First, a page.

-Expectations of a future Rise in Price
If consumers expect the price of a commodity to rise in the near future, they will try to purchase
more now, before the price increases.
-Brand Loyalty
Brand loyalty will ensure a continuous demand for a product regardless of changes in its price or
the prices of other goods and services.
-Spending Patterns
Consumer spending surveys compile information on consumer spending patterns based on
income levels. This informs businesses of what goods and services are in demand.
-Changes in the size of the population
A population decline will cause demand to fall in a particular region. One reason for a population
decline in a region is migration.
Types of Market Structures
The term market structure refers to the level of competition experienced by businesses in an
industry. This factor determines the nature of the product sold, how easy it for new businesses to
enter that industry and the amount of information available concerning that industry.
A monopoly exists when only one supplier has control over an entire market for a particular
good or service. Examples of monopoly in Caribbean countries are a single electricity and water
supplier which may be owned by the government or a private company. The monopolist sells a
product for which there are no close substitutes. The monopolist controls the market because it is
difficult for other firms to enter such industries. The challenges include high start-up costs and
difficulty in obtaining strategic raw materials or information regarding business operation. The
monopolist has great market power and can therefore set the price of products sold in the market.
Oligopoly describes a market structure in which there are few large firms. They offer the same
product for sale and compete aggressively for market dominance. Examples of firms in this
market structure are telecommunications and petroleum companies. Entry into this industry is
also difficult as start-up costs are very high, there is control of strategic raw material and
information is not easily available.
Perfect Competition
This market structure is characterized by many buyers and many sellers of a product. The
product is not unique as it is available from many sellers. Firms in this market structure are price
takers as they cannot sell above the price of their competitors. Firms must accept the market’s
price as there are several competitors. There is perfect knowledge about the business and there
are no barriers of high start-up cost and control of strategic raw materials.
Monopolistic Competition
Similar to perfect competition this market structure involves many sellers. However, this market
structure differs from perfect competition in that each firm sells a branded product. Firms in this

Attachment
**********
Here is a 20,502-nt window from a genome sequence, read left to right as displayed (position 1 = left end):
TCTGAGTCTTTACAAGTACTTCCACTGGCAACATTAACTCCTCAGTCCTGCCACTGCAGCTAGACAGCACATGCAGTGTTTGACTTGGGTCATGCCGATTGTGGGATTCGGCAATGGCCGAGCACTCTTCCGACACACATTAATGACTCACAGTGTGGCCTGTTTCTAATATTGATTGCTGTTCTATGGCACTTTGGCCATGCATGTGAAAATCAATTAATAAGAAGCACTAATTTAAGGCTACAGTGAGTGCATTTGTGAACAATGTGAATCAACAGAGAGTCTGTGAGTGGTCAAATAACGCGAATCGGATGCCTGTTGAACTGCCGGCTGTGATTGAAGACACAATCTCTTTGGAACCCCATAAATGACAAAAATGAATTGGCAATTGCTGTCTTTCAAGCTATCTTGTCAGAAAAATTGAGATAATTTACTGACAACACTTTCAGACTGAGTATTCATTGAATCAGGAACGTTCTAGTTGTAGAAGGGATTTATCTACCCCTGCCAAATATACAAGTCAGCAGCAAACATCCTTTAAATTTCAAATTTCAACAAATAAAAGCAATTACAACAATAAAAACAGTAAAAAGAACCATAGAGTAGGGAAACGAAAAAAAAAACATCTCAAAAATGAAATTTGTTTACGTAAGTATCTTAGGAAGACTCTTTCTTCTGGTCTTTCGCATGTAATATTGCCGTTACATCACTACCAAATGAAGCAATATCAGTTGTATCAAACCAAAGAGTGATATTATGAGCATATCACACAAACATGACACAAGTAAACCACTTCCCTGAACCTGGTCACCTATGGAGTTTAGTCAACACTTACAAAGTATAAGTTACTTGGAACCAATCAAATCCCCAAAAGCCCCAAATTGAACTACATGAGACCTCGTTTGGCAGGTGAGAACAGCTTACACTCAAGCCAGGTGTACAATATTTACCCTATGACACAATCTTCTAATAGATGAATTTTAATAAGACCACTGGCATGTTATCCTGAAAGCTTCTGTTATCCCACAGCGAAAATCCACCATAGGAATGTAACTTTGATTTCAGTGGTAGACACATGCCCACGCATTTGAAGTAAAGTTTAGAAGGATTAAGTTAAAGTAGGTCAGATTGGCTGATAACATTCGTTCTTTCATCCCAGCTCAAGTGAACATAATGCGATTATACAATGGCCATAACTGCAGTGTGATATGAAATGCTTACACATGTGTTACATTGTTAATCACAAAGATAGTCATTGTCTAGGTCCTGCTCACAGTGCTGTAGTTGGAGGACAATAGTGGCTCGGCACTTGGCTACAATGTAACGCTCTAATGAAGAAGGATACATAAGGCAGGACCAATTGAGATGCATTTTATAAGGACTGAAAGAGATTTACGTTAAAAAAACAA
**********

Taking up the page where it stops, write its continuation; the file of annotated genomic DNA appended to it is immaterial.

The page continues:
market structure are a monopolist for their brand. There is freedom of entry and exist into the
industry as there are no barriers such as strategic raw material, very high start –up cost and lack
of information.
How Price is Determined
The price of a good tells us the value of that product in terms of money. A rational consumer will
try to get the greatest value for money spent on goods and services. He will therefore weigh and
compare the prices of commodities before making a decision to purchase.
Prices in a market economy are determined by the level of demand and the level of supply for
each particular product.
The demand for a particular product is the amount that consumers are willing and able to buy at
a given price. The law of demand states that when prices are high demand will fall and when
prices are low demand rises ceteris paribus (meaning all other things remaining unchanged.).
The supply of a particular commodity is the amount that firms are willing and able to supply at a
given price. When prices are high supply will rise and when prices are low supply fall. Suppliers
are willing to sell more at higher prices as profits will be high, and unwilling to sell large
quantities when prices fall because of low profit margins.
The equilibrium price in a particular market is the price at which consumers and suppliers are
willing to trade a certain quantity of a commodity. For example, consumers are willing to buy 55
litres of milk at $3 and suppliers are willing to supply 55 litres at that price. If the price increases
to $4 there will be a fall in demand to 30 litres as some consumers are not willing to buy milk at
this price.
Illustrating Price Equilibrium
The demand and supply curves are drawn from the demand and supply schedules. Price is
measured on the vertical axis and quantity on the horizontal axis. The demand curve slopes
downwards from left to right and the supply curve slopes upwards from left to right. The
intersection of the two curves indicates the equilibrium price and quantity.
Factors affecting changes in demand
Taste and Fashion
Climate and Weather
Changes in real income
Changes in the price of substitutes and complements
vi. Advertising
Factors affecting changes in supply
Weather conditions
Price in factor input
Taxation or subsidy
Prices of related commodities
The Price
Pricing objectives
Survival – low pricing
Current profit maximisation – price to maximise profit
Market share leadership – Low prices to gain market share
Product quality leadership – High prices for high quality to cover R&D.
Pricing strategies
Average cost pricing – total cost/total quantity
Break even Analysis – Point of no loss or profit
Penetration pricing – low pricing
Psychological pricing- High price to gain perceive high value or pricing goods at $10.99
Predatory pricing – eg. price wars to remove competition